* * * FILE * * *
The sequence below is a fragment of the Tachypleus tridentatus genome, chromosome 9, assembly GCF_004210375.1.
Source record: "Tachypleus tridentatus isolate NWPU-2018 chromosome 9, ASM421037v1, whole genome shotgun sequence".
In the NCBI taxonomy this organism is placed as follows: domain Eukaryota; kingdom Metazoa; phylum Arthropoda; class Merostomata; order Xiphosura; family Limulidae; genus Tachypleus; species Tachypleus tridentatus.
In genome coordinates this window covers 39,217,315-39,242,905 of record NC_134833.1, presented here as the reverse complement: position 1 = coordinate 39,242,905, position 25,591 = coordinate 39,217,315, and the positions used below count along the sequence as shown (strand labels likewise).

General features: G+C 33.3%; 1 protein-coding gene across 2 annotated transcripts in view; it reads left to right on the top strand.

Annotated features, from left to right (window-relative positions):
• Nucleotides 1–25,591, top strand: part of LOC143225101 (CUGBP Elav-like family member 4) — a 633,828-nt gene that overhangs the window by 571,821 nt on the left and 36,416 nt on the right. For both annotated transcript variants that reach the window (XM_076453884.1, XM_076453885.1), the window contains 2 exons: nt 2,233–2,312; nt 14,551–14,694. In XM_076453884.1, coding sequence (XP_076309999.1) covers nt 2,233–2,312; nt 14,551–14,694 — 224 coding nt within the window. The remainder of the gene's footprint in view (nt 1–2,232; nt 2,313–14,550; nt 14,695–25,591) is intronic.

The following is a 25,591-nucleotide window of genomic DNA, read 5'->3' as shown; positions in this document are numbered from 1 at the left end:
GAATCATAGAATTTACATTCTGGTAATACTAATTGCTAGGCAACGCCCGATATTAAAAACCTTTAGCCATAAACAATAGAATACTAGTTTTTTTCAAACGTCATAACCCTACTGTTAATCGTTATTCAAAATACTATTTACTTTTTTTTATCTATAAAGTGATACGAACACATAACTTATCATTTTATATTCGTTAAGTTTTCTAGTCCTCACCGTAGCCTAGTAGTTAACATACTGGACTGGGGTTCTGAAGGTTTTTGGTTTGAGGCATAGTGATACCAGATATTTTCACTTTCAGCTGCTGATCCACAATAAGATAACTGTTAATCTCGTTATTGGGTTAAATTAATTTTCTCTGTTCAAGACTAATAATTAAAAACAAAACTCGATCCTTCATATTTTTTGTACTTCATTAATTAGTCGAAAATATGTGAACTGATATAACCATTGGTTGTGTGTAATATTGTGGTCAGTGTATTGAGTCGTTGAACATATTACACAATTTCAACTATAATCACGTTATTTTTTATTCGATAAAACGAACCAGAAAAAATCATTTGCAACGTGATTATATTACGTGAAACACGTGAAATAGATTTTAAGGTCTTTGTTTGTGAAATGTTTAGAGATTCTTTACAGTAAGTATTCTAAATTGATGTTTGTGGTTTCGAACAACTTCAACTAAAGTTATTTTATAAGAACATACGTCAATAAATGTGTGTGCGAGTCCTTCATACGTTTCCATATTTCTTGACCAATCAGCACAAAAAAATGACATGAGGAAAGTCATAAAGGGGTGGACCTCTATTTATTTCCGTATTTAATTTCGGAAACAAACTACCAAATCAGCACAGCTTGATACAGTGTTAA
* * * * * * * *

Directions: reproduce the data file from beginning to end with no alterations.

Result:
The sequence below is a fragment of the Tachypleus tridentatus genome, chromosome 9, assembly GCF_004210375.1.
Source record: "Tachypleus tridentatus isolate NWPU-2018 chromosome 9, ASM421037v1, whole genome shotgun sequence".
In the NCBI taxonomy this organism is placed as follows: domain Eukaryota; kingdom Metazoa; phylum Arthropoda; class Merostomata; order Xiphosura; family Limulidae; genus Tachypleus; species Tachypleus tridentatus.
In genome coordinates this window covers 39,217,315-39,242,905 of record NC_134833.1, presented here as the reverse complement: position 1 = coordinate 39,242,905, position 25,591 = coordinate 39,217,315, and the positions used below count along the sequence as shown (strand labels likewise).

General features: G+C 33.3%; 1 protein-coding gene across 2 annotated transcripts in view; it reads left to right on the top strand.

Annotated features, from left to right (window-relative positions):
• Nucleotides 1–25,591, top strand: part of LOC143225101 (CUGBP Elav-like family member 4) — a 633,828-nt gene that overhangs the window by 571,821 nt on the left and 36,416 nt on the right. For both annotated transcript variants that reach the window (XM_076453884.1, XM_076453885.1), the window contains 2 exons: nt 2,233–2,312; nt 14,551–14,694. In XM_076453884.1, coding sequence (XP_076309999.1) covers nt 2,233–2,312; nt 14,551–14,694 — 224 coding nt within the window. The remainder of the gene's footprint in view (nt 1–2,232; nt 2,313–14,550; nt 14,695–25,591) is intronic.

The following is a 25,591-nucleotide window of genomic DNA, read 5'->3' as shown; positions in this document are numbered from 1 at the left end:
GAATCATAGAATTTACATTCTGGTAATACTAATTGCTAGGCAACGCCCGATATTAAAAACCTTTAGCCATAAACAATAGAATACTAGTTTTTTTCAAACGTCATAACCCTACTGTTAATCGTTATTCAAAATACTATTTACTTTTTTTTATCTATAAAGTGATACGAACACATAACTTATCATTTTATATTCGTTAAGTTTTCTAGTCCTCACCGTAGCCTAGTAGTTAACATACTGGACTGGGGTTCTGAAGGTTTTTGGTTTGAGGCATAGTGATACCAGATATTTTCACTTTCAGCTGCTGATCCACAATAAGATAACTGTTAATCTCGTTATTGGGTTAAATTAATTTTCTCTGTTCAAGACTAATAATTAAAAACAAAACTCGATCCTTCATATTTTTTGTACTTCATTAATTAGTCGAAAATATGTGAACTGATATAACCATTGGTTGTGTGTAATATTGTGGTCAGTGTATTGAGTCGTTGAACATATTACACAATTTCAACTATAATCACGTTATTTTTTATTCGATAAAACGAACCAGAAAAAATCATTTGCAACGTGATTATATTACGTGAAACACGTGAAATAGATTTTAAGGTCTTTGTTTGTGAAATGTTTAGAGATTCTTTACAGTAAGTATTCTAAATTGATGTTTGTGGTTTCGAACAACTTCAACTAAAGTTATTTTATAAGAACATACGTCAATAAATGTGTGTGCGAGTCCTTCATACGTTTCCATATTTCTTGACCAATCAGCACAAAAAAATGACATGAGGAAAGTCATAAAGGGGTGGACCTCTATTTATTTCCGTATTTAATTTCGGAAACAAACTACCAAATCAGCACAGCTTGATACAGTGTTAA